No science of science

This is a passage from The Iron Heel (1908), a little-known dystopian novel by Jack London. Speaking to a room full of ministers and academics, the working class hero, Ernest Everhard, cites Herbert Spencer.

“As Spencer says, the data of any particular science are partially unified knowledge. Philosophy unifies the knowledge that is contributed by the sciences. Philosophy is the science of science, the master science, if you please.”

Excerpt From The Iron Heel by Jack London
(19 )

But Spencer, or at least Ernest Everhard, was wrong. There can never be a science of science because there be can be no single, unifying observation–or an observation without a blind spot. All observations are partial, and they all reduce the complexity of whatever they are supposed to be observing. All we can ever have is a plurality of partial knowledges, and these ways of seeing can not be harmonized.


  1. He may not be making an argument so much as an illustration that underlying heuristics, reasonings, and epistemologies are shared by disciplines the way branches share a root.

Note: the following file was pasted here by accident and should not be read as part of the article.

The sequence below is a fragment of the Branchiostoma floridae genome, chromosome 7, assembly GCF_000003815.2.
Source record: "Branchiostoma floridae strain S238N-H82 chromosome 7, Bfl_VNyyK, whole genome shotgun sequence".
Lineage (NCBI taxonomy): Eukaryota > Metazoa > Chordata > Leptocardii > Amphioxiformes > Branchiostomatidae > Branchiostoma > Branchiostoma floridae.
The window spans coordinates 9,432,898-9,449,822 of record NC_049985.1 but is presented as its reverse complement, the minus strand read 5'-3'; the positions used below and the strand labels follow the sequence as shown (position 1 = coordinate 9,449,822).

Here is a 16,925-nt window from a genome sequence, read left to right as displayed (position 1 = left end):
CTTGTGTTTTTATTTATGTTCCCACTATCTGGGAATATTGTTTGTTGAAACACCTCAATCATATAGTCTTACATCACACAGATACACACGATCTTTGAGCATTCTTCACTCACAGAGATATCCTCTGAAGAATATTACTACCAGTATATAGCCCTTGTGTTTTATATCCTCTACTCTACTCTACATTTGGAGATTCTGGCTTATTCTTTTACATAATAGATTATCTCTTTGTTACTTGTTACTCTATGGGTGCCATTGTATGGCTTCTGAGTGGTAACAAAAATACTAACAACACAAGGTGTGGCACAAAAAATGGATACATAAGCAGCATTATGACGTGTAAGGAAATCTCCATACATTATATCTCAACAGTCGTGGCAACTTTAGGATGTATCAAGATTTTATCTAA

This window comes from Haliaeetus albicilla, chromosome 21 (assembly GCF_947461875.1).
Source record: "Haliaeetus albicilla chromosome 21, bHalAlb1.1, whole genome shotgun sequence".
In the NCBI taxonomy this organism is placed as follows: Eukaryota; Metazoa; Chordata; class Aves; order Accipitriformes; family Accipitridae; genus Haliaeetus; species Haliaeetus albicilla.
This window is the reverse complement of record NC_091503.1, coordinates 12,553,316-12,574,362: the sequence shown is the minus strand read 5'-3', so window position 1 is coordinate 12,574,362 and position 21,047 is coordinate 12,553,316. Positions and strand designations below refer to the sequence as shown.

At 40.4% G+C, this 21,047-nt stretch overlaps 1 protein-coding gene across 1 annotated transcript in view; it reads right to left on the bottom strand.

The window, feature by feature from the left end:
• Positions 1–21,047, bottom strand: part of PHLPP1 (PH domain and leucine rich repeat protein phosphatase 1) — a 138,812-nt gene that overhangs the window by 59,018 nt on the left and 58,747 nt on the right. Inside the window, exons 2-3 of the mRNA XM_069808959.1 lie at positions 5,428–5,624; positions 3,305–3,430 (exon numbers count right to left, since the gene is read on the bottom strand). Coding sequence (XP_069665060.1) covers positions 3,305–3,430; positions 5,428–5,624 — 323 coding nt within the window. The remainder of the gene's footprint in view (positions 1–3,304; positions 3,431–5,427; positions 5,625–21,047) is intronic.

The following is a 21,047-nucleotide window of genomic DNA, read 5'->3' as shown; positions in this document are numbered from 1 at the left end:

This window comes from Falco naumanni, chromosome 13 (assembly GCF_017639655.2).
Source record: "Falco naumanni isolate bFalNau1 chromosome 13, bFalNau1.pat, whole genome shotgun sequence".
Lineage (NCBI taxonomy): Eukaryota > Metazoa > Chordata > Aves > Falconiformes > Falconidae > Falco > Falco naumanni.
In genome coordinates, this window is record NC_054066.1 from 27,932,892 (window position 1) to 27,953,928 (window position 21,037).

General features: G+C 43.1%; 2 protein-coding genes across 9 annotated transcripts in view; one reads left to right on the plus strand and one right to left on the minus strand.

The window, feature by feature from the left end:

2. His usage of “unified/unifies” has specific diction. Unify has a connotation of singular oneness like the merging of blue and red pigments to make purple, but its diction means “to make united, uniform, or whole,” which are three adjectives that describe togetherness and inclusion but do not necessarily describe a total merging (e.g., United States, Uniform Code, Wholegrain).

    He is describing philosophy as the foundation for scientific reasoning, processes, methods, logic, etc., and these shared philosophies are the basis for everything from deductive and inductive reasoning, argumentation, logic, experimentation, classification, and so on. When he thinks of how “the science of science” unifies, he’s observing a meta-theory or a meta-epistemology — that there is something in common of how we know what we know and how we conduct inquiry, observations, experiments, etc.

    The Magna Carta, Declaration of Independence, Pythagorean Thereon, Weber’s bureaucracy, the Dewey Decimal System, quantum physics, neuropsychology, and endless examples of scientific theory, argumentation, and empiricism are based on the same underlying philosophies of “what people are saying and how they know.” The question it raises: Where does this thinking come from and does this thinking come naturally, artificially, or through combinations of both?”

    Liked by 1 person

    1. I need to find the original context of Spencer’s statement. Do you have it.

      I would call purple and emergent color because arises from red and blue but is not the sum of those two parts. It can’t be separated back into red and blue.

      My problem with Spencer might be the whole/part division. I think rather in terms of system/environment. But I’ve actually read very little of Spencer.


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